Musculoskeletal pain is a common cause of work absence, and early intervention is advocated to prevent the adverse health and economic consequences of longer-term absence. This cluster randomised controlled trial investigated the effect of introducing a vocational advice service into primary care to provide occupational support. Six general practices were randomised; patients were eligible if they were consulting their general practitioner with musculoskeletal pain and were employed and struggling at work or absent from work <6 months. Practices in the intervention arm could refer patients to a vocational advisor embedded within the practice providing a case-managed stepwise intervention addressing obstacles to working. The primary outcome was number of days off work, over 4 months. Participants in the intervention arm (n = 158) had fewer days work absence compared with the control arm (n = 180) (mean 9.3 [SD 21·7] vs 14·4 [SD 27·7]) days, incidence rate ratio 0·51 (95% confidence interval 0·26, 0·99), P = 0·048). The net societal benefit of the intervention compared with best care was £733: £748 gain (work absence) vs £15 loss (health care costs). The addition of a vocational advice service to best current primary care for patients consulting with musculoskeletal pain led to reduced absence and cost savings for society. If a similar early intervention to the one tested in this trial was implemented widely, it could potentially reduce days absent over 12 months by 16%, equating to an overall societal cost saving of approximately £500 million (US $6 billion) and requiring an investment of only £10 million.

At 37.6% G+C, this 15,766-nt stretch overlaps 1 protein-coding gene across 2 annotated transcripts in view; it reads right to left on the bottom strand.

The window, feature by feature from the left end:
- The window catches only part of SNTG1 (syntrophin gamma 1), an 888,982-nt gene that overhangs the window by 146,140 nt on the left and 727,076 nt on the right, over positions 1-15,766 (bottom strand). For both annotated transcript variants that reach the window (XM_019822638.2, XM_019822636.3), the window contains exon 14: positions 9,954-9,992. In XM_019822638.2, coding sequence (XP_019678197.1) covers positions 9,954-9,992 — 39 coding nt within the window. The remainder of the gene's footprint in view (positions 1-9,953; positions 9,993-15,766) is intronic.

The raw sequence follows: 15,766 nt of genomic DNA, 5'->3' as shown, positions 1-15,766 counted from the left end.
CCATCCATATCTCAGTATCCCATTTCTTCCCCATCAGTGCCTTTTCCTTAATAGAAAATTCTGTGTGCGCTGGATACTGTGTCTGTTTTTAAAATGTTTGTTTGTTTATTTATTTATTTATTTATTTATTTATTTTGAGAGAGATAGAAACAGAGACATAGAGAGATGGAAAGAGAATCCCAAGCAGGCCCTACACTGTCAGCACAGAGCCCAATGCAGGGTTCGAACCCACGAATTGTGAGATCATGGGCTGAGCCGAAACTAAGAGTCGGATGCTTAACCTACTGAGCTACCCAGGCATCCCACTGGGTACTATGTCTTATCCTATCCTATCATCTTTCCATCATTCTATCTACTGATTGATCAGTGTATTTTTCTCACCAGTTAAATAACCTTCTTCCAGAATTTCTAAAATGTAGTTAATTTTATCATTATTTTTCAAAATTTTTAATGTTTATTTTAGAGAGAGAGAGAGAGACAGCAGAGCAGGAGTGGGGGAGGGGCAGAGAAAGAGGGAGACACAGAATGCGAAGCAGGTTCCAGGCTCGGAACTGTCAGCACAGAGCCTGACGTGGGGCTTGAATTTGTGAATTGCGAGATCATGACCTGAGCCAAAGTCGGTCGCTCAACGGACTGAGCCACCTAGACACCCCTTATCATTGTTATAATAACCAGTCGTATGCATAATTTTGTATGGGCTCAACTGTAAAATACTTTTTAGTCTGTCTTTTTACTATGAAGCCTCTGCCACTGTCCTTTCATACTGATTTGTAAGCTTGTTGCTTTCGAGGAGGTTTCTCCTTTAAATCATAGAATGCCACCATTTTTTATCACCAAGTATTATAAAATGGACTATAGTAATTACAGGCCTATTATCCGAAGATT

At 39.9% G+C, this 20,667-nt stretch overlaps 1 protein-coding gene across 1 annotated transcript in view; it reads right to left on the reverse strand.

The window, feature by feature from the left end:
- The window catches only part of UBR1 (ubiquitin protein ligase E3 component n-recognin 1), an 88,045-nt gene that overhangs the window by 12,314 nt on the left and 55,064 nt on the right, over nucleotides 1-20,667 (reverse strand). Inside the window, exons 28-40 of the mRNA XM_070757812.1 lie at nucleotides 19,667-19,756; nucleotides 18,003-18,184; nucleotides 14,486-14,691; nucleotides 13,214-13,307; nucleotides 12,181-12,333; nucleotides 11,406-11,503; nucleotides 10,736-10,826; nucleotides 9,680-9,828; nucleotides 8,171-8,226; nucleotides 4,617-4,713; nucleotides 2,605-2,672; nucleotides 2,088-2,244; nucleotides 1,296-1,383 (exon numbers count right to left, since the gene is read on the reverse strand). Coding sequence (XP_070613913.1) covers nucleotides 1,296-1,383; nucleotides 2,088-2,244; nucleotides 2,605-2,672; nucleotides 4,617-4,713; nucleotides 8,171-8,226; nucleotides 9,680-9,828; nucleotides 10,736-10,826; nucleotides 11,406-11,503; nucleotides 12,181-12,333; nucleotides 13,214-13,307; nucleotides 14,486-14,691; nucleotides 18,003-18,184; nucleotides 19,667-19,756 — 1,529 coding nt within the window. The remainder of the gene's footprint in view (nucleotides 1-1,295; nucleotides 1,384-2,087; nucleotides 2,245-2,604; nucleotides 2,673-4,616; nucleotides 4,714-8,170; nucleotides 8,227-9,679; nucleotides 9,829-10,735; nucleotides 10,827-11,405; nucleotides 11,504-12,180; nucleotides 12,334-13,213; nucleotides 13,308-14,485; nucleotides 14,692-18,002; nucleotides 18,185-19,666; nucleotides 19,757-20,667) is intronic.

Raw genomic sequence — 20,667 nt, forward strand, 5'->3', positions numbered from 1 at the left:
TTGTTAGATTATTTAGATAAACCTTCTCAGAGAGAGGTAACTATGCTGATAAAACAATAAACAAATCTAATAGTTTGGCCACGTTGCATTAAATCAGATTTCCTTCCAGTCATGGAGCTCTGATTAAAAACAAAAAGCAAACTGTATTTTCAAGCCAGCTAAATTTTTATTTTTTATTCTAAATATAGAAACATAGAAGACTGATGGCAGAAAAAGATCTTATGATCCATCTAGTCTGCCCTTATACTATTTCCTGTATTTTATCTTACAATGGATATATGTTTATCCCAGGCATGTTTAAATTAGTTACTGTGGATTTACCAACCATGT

Provision of vocational advice in primary care significantly reduced days absent over 4 months in patients consulting with musculoskeletal pain and was cost effective.
aFaculty of Medicine and Health Sciences, Arthritis Research UK Primary Care Centre, Research Institute of Primary Care and Health Sciences, Keele University, Staffordshire, United Kingdom
bKeele Clinical Trials Unit, Keele University, Staffordshire, United Kingdom
cHealth Economics Unit, Institute of Applied Health Research, College of Medical and Dental Sciences, University of Birmingham, Birmingham, United Kingdom
dIMPACT Service, Haywood Hospital, Stoke-on-Trent, United Kingdom
eCentre for Applied Research in Health, University of Huddersfield, Huddersfield, United Kingdom
Corresponding author. Address: Arthritis Research UK Primary Care Centre, Research Institute of Primary Care and Health Sciences, Faculty of Medicine and Health Sciences, Keele University, Keele, Staffordshire ST5 5BG, United Kingdom. Tel.: +44 (0) 1782 733962; fax: + 44 (0) 1782 733911. E-mail address: email@example.com (G. Wynne-Jones).
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Received May 23, 2017
Received in revised form September 14, 2017
Accepted September 18, 2017